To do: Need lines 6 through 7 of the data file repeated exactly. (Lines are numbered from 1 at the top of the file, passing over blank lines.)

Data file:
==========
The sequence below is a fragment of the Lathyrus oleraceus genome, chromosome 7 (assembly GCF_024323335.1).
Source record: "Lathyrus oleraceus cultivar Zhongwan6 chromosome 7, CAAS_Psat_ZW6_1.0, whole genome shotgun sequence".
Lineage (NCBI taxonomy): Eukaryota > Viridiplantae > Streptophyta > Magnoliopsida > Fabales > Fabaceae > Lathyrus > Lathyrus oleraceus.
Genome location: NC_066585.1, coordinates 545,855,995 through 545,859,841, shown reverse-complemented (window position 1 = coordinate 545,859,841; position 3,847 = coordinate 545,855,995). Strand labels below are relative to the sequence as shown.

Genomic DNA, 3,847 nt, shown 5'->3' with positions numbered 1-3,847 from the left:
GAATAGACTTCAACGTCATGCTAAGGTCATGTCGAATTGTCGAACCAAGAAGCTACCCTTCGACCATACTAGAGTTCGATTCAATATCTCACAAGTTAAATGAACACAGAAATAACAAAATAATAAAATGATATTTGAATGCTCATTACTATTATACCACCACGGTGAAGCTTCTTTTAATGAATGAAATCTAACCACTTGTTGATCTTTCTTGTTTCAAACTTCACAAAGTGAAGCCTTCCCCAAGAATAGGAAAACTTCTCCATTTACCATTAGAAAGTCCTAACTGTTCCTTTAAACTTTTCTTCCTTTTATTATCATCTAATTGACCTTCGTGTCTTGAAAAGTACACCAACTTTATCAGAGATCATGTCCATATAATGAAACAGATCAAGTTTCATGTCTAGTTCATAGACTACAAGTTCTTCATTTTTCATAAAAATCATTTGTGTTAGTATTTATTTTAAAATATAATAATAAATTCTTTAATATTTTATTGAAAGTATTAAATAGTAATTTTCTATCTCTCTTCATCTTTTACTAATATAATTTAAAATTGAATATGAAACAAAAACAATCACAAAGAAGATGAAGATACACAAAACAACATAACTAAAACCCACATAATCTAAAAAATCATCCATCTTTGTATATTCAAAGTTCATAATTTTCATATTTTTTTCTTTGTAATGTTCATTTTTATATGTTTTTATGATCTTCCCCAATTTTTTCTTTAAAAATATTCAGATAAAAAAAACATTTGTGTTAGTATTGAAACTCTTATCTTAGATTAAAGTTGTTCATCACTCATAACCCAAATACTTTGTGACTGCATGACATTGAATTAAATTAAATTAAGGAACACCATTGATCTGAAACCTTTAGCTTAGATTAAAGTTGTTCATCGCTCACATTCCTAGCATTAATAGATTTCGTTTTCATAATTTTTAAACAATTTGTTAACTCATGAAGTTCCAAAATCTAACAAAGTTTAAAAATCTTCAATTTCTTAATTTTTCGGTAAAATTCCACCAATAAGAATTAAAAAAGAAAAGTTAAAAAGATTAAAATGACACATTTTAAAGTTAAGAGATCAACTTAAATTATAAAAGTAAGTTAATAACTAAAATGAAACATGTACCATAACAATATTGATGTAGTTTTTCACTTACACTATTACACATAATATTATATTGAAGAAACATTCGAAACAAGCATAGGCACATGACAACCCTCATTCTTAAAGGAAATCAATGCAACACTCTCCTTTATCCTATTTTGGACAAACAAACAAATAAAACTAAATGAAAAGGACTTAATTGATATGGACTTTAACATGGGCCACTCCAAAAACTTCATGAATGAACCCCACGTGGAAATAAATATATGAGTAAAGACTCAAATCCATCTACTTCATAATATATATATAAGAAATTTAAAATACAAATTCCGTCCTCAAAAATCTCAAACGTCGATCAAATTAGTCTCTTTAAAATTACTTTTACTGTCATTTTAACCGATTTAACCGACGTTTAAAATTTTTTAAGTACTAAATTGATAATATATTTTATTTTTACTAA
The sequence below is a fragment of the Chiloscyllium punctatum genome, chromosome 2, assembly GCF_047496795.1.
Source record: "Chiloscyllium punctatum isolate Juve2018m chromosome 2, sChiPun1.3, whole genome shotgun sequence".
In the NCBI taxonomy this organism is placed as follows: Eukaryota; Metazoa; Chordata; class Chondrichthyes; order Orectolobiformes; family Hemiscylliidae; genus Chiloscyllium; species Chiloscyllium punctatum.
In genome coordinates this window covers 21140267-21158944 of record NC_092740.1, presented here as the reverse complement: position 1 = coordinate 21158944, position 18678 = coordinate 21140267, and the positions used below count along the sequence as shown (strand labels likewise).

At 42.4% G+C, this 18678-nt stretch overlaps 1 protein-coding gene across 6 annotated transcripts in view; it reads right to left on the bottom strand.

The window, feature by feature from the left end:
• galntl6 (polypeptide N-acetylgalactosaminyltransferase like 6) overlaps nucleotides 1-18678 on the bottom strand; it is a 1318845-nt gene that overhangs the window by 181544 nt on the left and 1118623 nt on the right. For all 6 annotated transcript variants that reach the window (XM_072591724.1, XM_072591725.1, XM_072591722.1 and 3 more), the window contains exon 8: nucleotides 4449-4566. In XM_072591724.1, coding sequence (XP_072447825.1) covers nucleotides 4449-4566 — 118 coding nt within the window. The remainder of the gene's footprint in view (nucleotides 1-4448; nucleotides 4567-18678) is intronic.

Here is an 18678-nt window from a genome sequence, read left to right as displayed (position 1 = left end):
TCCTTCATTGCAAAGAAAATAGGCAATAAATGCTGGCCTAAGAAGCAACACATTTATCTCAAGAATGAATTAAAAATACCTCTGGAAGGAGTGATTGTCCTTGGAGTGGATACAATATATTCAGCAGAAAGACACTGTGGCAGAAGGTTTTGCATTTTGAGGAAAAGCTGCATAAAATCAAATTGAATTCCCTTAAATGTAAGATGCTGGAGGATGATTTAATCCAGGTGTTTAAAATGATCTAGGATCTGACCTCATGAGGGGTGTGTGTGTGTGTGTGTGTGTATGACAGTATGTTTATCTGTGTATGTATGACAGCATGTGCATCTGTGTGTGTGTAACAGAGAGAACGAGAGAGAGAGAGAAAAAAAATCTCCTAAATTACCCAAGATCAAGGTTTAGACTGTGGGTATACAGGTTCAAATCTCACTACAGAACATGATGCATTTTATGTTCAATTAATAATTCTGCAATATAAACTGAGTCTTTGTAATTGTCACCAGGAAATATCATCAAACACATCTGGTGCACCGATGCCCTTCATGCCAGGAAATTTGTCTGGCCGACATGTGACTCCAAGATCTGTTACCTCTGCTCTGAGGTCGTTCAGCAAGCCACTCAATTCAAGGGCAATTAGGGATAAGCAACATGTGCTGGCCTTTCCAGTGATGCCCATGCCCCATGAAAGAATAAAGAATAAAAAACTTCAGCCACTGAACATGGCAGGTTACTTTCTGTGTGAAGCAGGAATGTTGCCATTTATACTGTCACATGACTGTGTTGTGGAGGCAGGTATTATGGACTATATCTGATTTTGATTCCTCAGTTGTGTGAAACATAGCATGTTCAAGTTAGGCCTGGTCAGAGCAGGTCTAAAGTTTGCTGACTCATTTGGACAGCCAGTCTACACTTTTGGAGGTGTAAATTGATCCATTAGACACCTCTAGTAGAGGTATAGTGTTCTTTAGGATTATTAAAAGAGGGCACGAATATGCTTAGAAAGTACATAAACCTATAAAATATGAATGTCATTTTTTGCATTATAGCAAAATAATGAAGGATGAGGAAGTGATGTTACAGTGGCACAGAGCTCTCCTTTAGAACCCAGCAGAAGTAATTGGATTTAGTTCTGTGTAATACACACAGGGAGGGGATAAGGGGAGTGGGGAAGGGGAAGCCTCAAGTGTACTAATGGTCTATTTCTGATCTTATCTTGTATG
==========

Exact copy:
GAATAGACTTCAACGTCATGCTAAGGTCATGTCGAATTGTCGAACCAAGAAGCTACCCTTCGACCATACTAGAGTTCGATTCAATATCTCACAAGTTAAATGAACACAGAAATAACAAAATAATAAAATGATATTTGAATGCTCATTACTATTATACCACCACGGTGAAGCTTCTTTTAATGAATGAAATCTAACCACTTGTTGATCTTTCTTGTTTCAAACTTCACAAAGTGAAGCCTTCCCCAAGAATAGGAAAACTTCTCCATTTACCATTAGAAAGTCCTAACTGTTCCTTTAAACTTTTCTTCCTTTTATTATCATCTAATTGACCTTCGTGTCTTGAAAAGTACACCAACTTTATCAGAGATCATGTCCATATAATGAAACAGATCAAGTTTCATGTCTAGTTCATAGACTACAAGTTCTTCATTTTTCATAAAAATCATTTGTGTTAGTATTTATTTTAAAATATAATAATAAATTCTTTAATATTTTATTGAAAGTATTAAATAGTAATTTTCTATCTCTCTTCATCTTTTACTAATATAATTTAAAATTGAATATGAAACAAAAACAATCACAAAGAAGATGAAGATACACAAAACAACATAACTAAAACCCACATAATCTAAAAAATCATCCATCTTTGTATATTCAAAGTTCATAATTTTCATATTTTTTTCTTTGTAATGTTCATTTTTATATGTTTTTATGATCTTCCCCAATTTTTTCTTTAAAAATATTCAGATAAAAAAAACATTTGTGTTAGTATTGAAACTCTTATCTTAGATTAAAGTTGTTCATCACTCATAACCCAAATACTTTGTGACTGCATGACATTGAATTAAATTAAATTAAGGAACACCATTGATCTGAAACCTTTAGCTTAGATTAAAGTTGTTCATCGCTCACATTCCTAGCATTAATAGATTTCGTTTTCATAATTTTTAAACAATTTGTTAACTCATGAAGTTCCAAAATCTAACAAAGTTTAAAAATCTTCAATTTCTTAATTTTTCGGTAAAATTCCACCAATAAGAATTAAAAAAGAAAAGTTAAAAAGATTAAAATGACACATTTTAAAGTTAAGAGATCAACTTAAATTATAAAAGTAAGTTAATAACTAAAATGAAACATGTACCATAACAATATTGATGTAGTTTTTCACTTACACTATTACACATAATATTATATTGAAGAAACATTCGAAACAAGCATAGGCACATGACAACCCTCATTCTTAAAGGAAATCAATGCAACACTCTCCTTTATCCTATTTTGGACAAACAAACAAATAAAACTAAATGAAAAGGACTTAATTGATATGGACTTTAACATGGGCCACTCCAAAAACTTCATGAATGAACCCCACGTGGAAATAAATATATGAGTAAAGACTCAAATCCATCTACTTCATAATATATATATAAGAAATTTAAAATACAAATTCCGTCCTCAAAAATCTCAAACGTCGATCAAATTAGTCTCTTTAAAATTACTTTTACTGTCATTTTAACCGATTTAACCGACGTTTAAAATTTTTTAAGTACTAAATTGATAATATATTTTATTTTTACTAA
The sequence below is a fragment of the Chiloscyllium punctatum genome, chromosome 2, assembly GCF_047496795.1.